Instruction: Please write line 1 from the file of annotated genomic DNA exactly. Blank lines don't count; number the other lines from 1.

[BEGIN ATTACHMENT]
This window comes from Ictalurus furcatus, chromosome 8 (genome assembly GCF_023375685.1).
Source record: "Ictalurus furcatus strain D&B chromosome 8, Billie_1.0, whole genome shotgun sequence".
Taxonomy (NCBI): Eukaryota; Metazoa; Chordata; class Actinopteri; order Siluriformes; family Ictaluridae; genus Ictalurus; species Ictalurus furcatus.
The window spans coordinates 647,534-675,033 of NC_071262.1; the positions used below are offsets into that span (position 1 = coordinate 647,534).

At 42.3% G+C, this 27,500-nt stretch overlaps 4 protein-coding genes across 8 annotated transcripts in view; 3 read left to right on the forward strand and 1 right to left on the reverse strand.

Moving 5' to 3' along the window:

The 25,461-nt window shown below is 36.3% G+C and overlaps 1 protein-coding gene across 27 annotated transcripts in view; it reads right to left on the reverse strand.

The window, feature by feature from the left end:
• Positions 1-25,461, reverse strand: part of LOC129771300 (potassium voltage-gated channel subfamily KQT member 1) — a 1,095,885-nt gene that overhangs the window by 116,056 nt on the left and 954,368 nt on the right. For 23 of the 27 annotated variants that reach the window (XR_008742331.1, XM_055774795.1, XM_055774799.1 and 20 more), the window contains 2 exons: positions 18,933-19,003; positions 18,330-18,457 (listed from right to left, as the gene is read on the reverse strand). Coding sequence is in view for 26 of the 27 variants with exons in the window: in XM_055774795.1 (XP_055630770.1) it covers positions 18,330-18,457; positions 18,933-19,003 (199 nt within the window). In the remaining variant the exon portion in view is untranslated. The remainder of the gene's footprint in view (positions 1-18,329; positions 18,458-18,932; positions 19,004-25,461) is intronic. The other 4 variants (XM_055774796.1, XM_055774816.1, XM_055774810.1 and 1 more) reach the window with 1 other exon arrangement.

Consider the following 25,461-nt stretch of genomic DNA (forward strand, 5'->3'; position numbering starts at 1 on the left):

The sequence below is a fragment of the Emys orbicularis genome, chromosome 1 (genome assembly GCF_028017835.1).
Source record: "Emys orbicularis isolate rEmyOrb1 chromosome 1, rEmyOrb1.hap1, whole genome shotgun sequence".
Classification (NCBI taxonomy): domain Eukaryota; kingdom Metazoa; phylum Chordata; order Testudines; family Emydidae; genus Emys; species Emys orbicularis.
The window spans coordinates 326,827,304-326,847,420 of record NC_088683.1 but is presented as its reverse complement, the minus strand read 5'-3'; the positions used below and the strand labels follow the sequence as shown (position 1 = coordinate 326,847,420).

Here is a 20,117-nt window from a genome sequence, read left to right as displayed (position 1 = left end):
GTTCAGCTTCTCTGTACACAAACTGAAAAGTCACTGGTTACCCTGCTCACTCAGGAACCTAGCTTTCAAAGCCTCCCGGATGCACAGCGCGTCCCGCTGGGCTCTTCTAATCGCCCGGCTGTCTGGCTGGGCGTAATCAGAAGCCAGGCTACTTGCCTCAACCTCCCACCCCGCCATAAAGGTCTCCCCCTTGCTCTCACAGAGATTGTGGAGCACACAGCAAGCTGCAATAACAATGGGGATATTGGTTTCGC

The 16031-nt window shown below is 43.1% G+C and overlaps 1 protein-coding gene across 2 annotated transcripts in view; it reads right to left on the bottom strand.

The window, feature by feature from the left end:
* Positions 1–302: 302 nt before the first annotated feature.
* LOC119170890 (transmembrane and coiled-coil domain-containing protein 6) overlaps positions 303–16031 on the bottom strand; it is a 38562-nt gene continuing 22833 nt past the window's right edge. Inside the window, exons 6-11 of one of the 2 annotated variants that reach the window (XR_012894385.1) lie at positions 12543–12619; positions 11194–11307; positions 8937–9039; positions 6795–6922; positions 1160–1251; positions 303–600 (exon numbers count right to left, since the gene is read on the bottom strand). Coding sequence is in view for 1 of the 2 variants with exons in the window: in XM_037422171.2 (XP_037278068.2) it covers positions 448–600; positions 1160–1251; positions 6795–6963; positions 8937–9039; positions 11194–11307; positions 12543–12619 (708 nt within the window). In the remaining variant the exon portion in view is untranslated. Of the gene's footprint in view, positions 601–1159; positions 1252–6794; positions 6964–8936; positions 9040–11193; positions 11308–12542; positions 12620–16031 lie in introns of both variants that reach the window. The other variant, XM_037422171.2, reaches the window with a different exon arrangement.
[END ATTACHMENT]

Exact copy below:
This window comes from Ictalurus furcatus, chromosome 8 (genome assembly GCF_023375685.1).